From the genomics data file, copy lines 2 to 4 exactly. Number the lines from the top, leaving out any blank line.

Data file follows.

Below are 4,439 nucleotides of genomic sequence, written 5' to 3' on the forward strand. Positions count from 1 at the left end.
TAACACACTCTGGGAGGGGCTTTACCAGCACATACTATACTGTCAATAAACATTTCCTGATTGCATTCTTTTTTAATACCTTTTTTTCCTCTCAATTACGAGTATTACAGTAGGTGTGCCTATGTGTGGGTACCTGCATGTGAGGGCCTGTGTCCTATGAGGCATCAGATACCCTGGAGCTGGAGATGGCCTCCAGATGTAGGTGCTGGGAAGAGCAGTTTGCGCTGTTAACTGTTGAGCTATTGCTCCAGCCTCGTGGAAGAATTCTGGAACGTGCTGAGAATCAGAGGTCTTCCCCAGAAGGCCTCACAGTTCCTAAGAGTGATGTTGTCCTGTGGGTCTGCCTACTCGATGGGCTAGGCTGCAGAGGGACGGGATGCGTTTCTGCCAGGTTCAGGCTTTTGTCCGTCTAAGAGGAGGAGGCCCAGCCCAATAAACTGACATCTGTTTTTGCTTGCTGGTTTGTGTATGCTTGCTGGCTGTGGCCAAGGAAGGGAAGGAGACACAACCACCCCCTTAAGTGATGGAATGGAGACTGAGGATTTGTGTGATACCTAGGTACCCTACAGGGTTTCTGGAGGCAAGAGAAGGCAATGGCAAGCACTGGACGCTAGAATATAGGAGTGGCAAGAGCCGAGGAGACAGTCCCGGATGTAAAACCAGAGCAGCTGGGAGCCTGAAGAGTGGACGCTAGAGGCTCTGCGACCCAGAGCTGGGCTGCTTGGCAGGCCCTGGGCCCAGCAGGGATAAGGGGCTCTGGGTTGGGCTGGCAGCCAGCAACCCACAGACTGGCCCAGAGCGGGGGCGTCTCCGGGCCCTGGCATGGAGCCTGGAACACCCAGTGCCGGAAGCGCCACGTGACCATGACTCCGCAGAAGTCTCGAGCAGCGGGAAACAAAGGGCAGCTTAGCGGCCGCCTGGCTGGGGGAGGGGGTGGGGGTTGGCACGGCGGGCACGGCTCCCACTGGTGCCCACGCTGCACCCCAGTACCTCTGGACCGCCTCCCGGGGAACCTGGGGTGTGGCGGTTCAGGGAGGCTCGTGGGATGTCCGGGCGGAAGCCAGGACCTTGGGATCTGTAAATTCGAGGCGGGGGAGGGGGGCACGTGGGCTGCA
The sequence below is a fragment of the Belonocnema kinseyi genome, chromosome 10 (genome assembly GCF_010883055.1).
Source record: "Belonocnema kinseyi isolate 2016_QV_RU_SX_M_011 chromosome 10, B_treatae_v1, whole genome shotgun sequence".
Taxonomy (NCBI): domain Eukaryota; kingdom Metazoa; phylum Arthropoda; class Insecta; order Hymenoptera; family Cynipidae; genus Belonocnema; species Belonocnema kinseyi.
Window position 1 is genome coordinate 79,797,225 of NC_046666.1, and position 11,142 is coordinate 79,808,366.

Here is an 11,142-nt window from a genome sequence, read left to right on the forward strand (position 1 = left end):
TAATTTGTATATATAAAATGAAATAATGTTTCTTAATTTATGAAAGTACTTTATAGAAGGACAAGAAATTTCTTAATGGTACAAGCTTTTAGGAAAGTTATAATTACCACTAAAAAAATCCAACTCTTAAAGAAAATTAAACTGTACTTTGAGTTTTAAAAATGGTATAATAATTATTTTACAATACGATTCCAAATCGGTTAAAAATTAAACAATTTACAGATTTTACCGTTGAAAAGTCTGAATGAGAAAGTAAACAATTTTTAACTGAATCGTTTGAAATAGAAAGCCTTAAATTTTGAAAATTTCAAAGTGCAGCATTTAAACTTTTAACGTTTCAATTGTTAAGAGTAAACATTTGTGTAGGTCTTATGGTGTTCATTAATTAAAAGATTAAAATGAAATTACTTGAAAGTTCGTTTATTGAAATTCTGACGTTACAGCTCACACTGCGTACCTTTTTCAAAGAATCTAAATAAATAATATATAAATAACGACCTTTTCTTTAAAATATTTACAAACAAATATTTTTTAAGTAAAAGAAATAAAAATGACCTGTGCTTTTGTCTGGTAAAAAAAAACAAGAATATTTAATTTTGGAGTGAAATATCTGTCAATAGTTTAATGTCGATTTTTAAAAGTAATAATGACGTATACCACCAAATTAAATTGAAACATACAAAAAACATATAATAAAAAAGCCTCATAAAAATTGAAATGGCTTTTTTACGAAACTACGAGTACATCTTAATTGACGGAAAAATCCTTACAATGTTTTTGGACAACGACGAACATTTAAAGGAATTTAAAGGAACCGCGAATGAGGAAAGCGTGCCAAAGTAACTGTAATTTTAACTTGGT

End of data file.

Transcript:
TAACACACTCTGGGAGGGGCTTTACCAGCACATACTATACTGTCAATAAACATTTCCTGATTGCATTCTTTTTTAATACCTTTTTTTCCTCTCAATTACGAGTATTACAGTAGGTGTGCCTATGTGTGGGTACCTGCATGTGAGGGCCTGTGTCCTATGAGGCATCAGATACCCTGGAGCTGGAGATGGCCTCCAGATGTAGGTGCTGGGAAGAGCAGTTTGCGCTGTTAACTGTTGAGCTATTGCTCCAGCCTCGTGGAAGAATTCTGGAACGTGCTGAGAATCAGAGGTCTTCCCCAGAAGGCCTCACAGTTCCTAAGAGTGATGTTGTCCTGTGGGTCTGCCTACTCGATGGGCTAGGCTGCAGAGGGACGGGATGCGTTTCTGCCAGGTTCAGGCTTTTGTCCGTCTAAGAGGAGGAGGCCCAGCCCAATAAACTGACATCTGTTTTTGCTTGCTGGTTTGTGTATGCTTGCTGGCTGTGGCCAAGGAAGGGAAGGAGACACAACCACCCCCTTAAGTGATGGAATGGAGACTGAGGATTTGTGTGATACCTAGGTACCCTACAGGGTTTCTGGAGGCAAGAGAAGGCAATGGCAAGCACTGGACGCTAGAATATAGGAGTGGCAAGAGCCGAGGAGACAGTCCCGGATGTAAAACCAGAGCAGCTGGGAGCCTGAAGAGTGGACGCTAGAGGCTCTGCGACCCAGAGCTGGGCTGCTTGGCAGGCCCTGGGCCCAGCAGGGATAAGGGGCTCTGGGTTGGGCTGGCAGCCAGCAACCCACAGACTGGCCCAGAGCGGGGGCGTCTCCGGGCCCTGGCATGGAGCCTGGAACACCCAGTGCCGGAAGCGCCACGTGACCATGACTCCGCAGAAGTCTCGAGCAGCGGGAAACAAAGGGCAGCTTAGCGGCCGCCTGGCTGGGGGAGGGGGTGGGGGTTGGCACGGCGGGCACGGCTCCCACTGGTGCCCACGCTGCACCCCAGTACCTCTGGACCGCCTCCCGGGGAACCTGGGGTGTGGCGGTTCAGGGAGGCTCGTGGGATGTCCGGGCGGAAGCCAGGACCTTGGGATCTGTAAATTCGAGGCGGGGGAGGGGGGCACGTGGGCTGCA
The sequence below is a fragment of the Belonocnema kinseyi genome, chromosome 10 (genome assembly GCF_010883055.1).
Source record: "Belonocnema kinseyi isolate 2016_QV_RU_SX_M_011 chromosome 10, B_treatae_v1, whole genome shotgun sequence".